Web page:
I can officially add "attend a genealogy conference" to my milestone list. Its something I've wanted to do for years, but just never felt I could justify the cost. Fortunately, this years Federation of Genealogical Societies Annual Conference was held in Springfield Illinois the past few days. Even though, I would only be able to attend Saturday, I could definitely justify the 3 hour drive to soak up the genealogy goodness, networking and learning opportunities.
I woke up at 5:00 am to be able to attend a seminar at 9:30 am. Getting up at 5am on a Saturday when you work full time, have a side business and a one year old is pretty much blasphemy, but it was all in the name of pursuing family history!
I rolled into Springfield just in time to see the exhibit hall open. I was overwhelmed by all the big time names (Ancestry, FamilySearch, FamilyTree DNA), the new independent companies I had never heard of (AncestorStuff, Family Chart Masters, Family Tree Tours) and the different networking organizations (CAGGNI, Fox Valley Genealogical Society, Association of Personal Historians) before my eyes all in one space. This was everything I loved in a relatively small area, surrounded by people who loved genealogy, history and the search just as much as I did. Their eyes didn't glaze over as I explained my brick wall Ferguson research or the presentation ideas I was developing for future speaking engagements.
I didn't have much time to spend in the exhibit hall before I had to attend my first seminar. It was an advanced photo detecting workshop run by photo identification guru Maureen Taylor. I own two of Maureen's books, read her weekly column in Family Tree Magazine and seen her appear on several genealogy programs, so to work with her in a small group of 30 people to discuss her most difficult photo identification cases was magical! I'm hoping to grow that area of expertise. It seems like I've had collections of photographs fall into my lap over the years, many of them identified. I can't 'wait to begin more carefully looking at the ones that were a real mystery.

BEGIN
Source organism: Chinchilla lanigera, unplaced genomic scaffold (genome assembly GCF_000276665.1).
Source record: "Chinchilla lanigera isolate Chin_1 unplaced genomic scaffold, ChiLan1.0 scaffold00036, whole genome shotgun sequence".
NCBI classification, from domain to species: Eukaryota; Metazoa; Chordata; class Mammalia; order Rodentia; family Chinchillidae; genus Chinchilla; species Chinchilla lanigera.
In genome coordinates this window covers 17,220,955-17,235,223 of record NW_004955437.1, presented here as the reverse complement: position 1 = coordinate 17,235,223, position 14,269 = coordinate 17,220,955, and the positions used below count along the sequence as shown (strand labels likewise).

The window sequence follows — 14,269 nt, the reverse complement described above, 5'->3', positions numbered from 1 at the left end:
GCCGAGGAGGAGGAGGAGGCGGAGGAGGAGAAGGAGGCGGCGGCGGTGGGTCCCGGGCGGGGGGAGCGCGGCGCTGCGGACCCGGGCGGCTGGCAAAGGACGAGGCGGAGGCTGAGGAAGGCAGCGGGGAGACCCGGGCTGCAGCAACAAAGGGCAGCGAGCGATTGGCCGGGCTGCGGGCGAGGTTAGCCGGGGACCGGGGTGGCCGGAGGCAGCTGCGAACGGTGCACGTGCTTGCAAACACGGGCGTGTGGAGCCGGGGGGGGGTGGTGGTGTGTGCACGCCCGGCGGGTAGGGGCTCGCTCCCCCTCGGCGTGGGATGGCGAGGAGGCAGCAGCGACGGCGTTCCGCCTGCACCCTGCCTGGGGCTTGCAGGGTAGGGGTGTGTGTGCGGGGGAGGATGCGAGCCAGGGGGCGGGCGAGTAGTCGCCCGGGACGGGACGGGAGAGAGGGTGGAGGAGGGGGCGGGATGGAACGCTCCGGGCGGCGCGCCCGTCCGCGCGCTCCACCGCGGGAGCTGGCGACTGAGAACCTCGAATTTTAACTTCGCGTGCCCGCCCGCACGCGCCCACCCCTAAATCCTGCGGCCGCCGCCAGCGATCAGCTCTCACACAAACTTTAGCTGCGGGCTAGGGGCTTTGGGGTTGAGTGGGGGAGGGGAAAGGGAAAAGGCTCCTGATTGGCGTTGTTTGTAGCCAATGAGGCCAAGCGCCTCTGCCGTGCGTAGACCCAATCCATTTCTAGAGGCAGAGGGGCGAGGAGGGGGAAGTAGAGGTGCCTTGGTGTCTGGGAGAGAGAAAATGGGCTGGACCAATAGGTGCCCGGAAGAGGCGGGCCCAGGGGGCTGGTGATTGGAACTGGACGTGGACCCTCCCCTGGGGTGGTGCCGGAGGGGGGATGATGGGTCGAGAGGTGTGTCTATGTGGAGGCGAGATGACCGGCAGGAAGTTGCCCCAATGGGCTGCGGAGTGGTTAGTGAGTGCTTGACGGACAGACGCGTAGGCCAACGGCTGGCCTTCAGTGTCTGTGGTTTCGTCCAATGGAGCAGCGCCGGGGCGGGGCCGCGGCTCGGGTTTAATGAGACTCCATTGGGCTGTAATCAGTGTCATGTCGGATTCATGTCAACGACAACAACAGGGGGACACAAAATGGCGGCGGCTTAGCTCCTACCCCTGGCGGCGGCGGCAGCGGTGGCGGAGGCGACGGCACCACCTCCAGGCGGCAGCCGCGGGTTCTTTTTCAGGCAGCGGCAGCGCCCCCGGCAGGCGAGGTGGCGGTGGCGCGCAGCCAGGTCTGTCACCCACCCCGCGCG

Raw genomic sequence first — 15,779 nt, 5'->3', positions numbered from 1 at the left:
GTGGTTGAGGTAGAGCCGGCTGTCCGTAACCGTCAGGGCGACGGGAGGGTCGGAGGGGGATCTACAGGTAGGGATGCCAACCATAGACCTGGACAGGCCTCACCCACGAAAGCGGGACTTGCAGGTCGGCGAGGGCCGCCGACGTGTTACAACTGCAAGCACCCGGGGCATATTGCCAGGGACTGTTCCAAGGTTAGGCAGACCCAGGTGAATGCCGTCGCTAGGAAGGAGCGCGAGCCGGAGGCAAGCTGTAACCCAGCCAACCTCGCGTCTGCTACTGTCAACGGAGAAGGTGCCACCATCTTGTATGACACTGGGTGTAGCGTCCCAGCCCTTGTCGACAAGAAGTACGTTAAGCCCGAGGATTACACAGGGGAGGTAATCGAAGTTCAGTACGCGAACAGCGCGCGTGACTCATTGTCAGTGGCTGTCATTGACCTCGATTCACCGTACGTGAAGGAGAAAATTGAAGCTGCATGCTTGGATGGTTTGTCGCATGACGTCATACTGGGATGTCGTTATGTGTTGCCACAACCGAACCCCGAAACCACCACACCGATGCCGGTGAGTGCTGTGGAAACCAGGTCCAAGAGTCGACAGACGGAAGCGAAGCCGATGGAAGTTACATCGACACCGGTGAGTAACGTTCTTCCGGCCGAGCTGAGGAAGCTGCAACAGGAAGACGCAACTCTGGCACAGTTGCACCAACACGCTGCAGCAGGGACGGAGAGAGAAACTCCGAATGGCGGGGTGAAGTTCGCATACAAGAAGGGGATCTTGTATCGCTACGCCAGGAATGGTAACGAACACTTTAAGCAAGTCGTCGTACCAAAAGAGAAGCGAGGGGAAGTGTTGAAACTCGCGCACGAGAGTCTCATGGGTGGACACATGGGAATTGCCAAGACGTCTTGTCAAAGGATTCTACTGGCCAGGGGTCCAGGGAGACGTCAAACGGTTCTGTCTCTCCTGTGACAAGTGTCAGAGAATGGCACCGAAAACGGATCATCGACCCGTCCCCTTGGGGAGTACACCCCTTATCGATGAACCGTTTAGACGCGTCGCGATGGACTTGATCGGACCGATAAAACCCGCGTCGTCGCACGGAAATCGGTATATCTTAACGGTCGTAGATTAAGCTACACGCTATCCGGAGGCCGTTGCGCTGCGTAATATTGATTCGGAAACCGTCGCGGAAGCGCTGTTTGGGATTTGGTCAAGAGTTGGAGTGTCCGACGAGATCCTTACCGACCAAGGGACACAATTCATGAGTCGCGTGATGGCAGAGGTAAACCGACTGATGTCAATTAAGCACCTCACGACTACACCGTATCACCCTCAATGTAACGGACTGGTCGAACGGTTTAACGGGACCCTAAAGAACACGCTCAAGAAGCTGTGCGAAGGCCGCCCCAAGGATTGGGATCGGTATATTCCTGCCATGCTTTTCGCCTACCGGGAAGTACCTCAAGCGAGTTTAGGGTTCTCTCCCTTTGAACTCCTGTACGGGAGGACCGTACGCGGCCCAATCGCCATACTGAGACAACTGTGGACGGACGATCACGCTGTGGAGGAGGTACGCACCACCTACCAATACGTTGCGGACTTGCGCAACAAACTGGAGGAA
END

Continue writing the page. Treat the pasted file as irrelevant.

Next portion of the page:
After the seminar, I headed back up to start connecting with people in the exhibit hall. I made some great connections and talked about my focus of turning genealogy research into creative, engaging products for people to share with family and friends. I talked to larger companies like Ancestry and Find My Past who shared new initiatives and programs they were starting off. The two hours flew by and before I knew it I needed to head down to the afternoon session I was planning on attending. The topic was Clues in the Midwest and there were some great resources shared that I never thought. Many of them free and available online (the best kind). After the session ended, many people were heading back to their respective regions. All in all, I only had the opportunity to spend about 7 hours there (plus 6 hours in the car) immersed in this small niche, but it was such an invaluable event to network, learn and reflect on where I want to go with this passion I have.
FGS 2017 will be in Pittsburg and while I don't think I"ll be able to attend that conference, I am keeping my eye on other conferences and conventions coming up in the next year. Can't wait to start unveiling some of my new ideas and projects. You'll be able to learn about those soon by going to the Projects section of my website. Stay tuned!